Q & R: New Kind of Christianity and Colossians 3:1-2

Here’s the Q:

I am reading through ‘A New Kind of Christianity’ and am enjoying it immensely. I have not yet finished it, and should probably wait until I have to ask questions, but I fear I will forget. My question concerns the Greco-Roman interpretation of our faith. I know you look at it from before Christ onwards, but I think Paul is a valid advocate of the faith. He writes in Colossians 3:1-2:

Since, then, you have been raised with Christ, set your hearts on things above, where Christ is, seated at the right hand of God. Set your minds on things above, not on earthly things.

This implies to me a plain above, and one below, as Plato suggests. What do you make of this with regards to your argument? Thank you for helping me continue my faith journey,

Here’s the R:

Thanks so much for this interesting and important question. It allows me to restate a couple things I put in the endnotes of the book … that perhaps should have gone in the main text.
First, I absolutely agree that Paul is a valid advocate of the faith. (It always amazes/amuses me when people put me in the “Paul versus Jesus” camp … even though I’ve explicitly articulated the opposite again and again – in my books, and on this blog.) I’ve gone to some lengths (you’ll come to this later in the book – under “the gospel question,” and in The Secret Message of Jesus and Everything Must Change) to show how Paul isn’t preaching a different gospel from Jesus, but is applying Jesus’ gospel of the kingdom in his context – as we must learn to do in our own.
Second, it’s important for you to understand that I’m not “dissing” Plato. That would be foolish. I’m not even “dissing” the various forms of later Platonism that may simplify Plato’s original richness and complexity to this or that version or slice of it. (I remember being enthralled with Boethius’ “Consolation of Philosophy” when I was an undergraduate … It beautifully celebrates a certain kind of Platonist vision.) Nor am I arguing against articulating the gospel in the language and thought-forms of any one of the later Platonisms that arise. Doing so is essential in translating and incarnating the gospel from Hebraic to Greco-Roman cultures, which was inherent in the Great Commission … to communicate the gospel and make disciples “of all the peoples.”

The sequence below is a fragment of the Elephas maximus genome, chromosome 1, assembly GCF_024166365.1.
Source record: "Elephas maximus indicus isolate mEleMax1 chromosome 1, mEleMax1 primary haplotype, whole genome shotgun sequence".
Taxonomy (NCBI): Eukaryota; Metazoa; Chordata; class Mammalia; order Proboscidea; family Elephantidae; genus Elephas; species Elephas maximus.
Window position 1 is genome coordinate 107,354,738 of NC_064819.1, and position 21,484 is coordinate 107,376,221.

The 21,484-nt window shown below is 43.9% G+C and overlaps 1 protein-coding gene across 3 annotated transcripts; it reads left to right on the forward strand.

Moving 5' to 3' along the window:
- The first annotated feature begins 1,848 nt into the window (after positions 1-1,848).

My complaint comes when we reduce Jesus’ gospel of the kingdom to any single version of it, Platonic or otherwise … when we forget the original Jewishness of Jesus and his message … when we take a message that arises under empire and turn it into a tool of empire … when we forbid other cultures (African, Asian, Polynesian, Native American, Australian aboriginal, postmodern, and so on) from having the same privilege as the Greeks and Romans had: of receiving the gospel translated/incarnated into their own thought-forms.
When the gospel truly enters a language, culture, philosophy, etc., I don’t believe it is cut and trimmed to fit into it. The culture can receive the gospel, but it can’t contain or control the gospel. The gospel must, like new wine, have the vitality to stretch and transform every wineskin into which it enters … which will, I imagine, always result in those wineskins being changed from old to new. As Paul said, in Christ, new creation.
Regarding Colossians 3, then, here’s the issue as I see it: Paul is telling us there’s a higher/truer/deeper/richer/more transcendent reality that is in tension with a lower/deceptive/shallower/cheaper/more transient reality. This shouldn’t be seen as collapsing the gospel into a school of Platonism … but rather of validating Jesus’ message of the kingdom of God, which is higher/truer/deeper/richer/more transcendent than the kingdoms of this world. That it does so in the language of the day – Greek, in which Plato’s rich legacy was inescapable – is necessary and itself inescapable. The Fourth Gospel (scholars tell us it was written much later than Paul’s writings) takes this a step further – revealing Jesus as “the Logos,” a key term in several schools of Greek philosophy.
(By the way, the last question in the book – the Future Question – tries to do something similar. It speaks of a clear above and below, higher and lower, using a schema of stages or zones. I also use a schema of higher and lower in my upcoming book … but I’m not proposing either of those formats as the ONLY way to see things. I would never say that the gospel should be considered as nothing more than an example of Spiral Dynamics or Fowlerian faith-stages, or whatever.) I’m just using available language and thought-frameworks to present something of value in the best way I can. I think that’s all any of us can do …)
To collapse the gospel into the worldview of Plato, or Plotinus, or even Paul, is, I think, risky. For example, if Paul held an Aristotelian (pre-Ptolemaic) view of the universe, in which the earth was in the center, does that mean we must? The European church erroneously seemed to affirm this in the time of Copernicus and Galileo … but later realized that was a mistake. For us to affirm that Paul was inspired to write certain letters which are essential for us today is not to affirm that Paul was omniscient and inerrant in all his beliefs and assumptions.
But back to Colossians 3 … when Paul speaks of Jesus being seated at the right hand of God, he’s speaking in the language of kingship. That evokes Jesus’ whole message of the kingdom of God, which was Paul’s gospel – as the last chapter of Acts makes abundantly clear. May we all seek that higher reality, that deeper kingdom, in all we do and say today!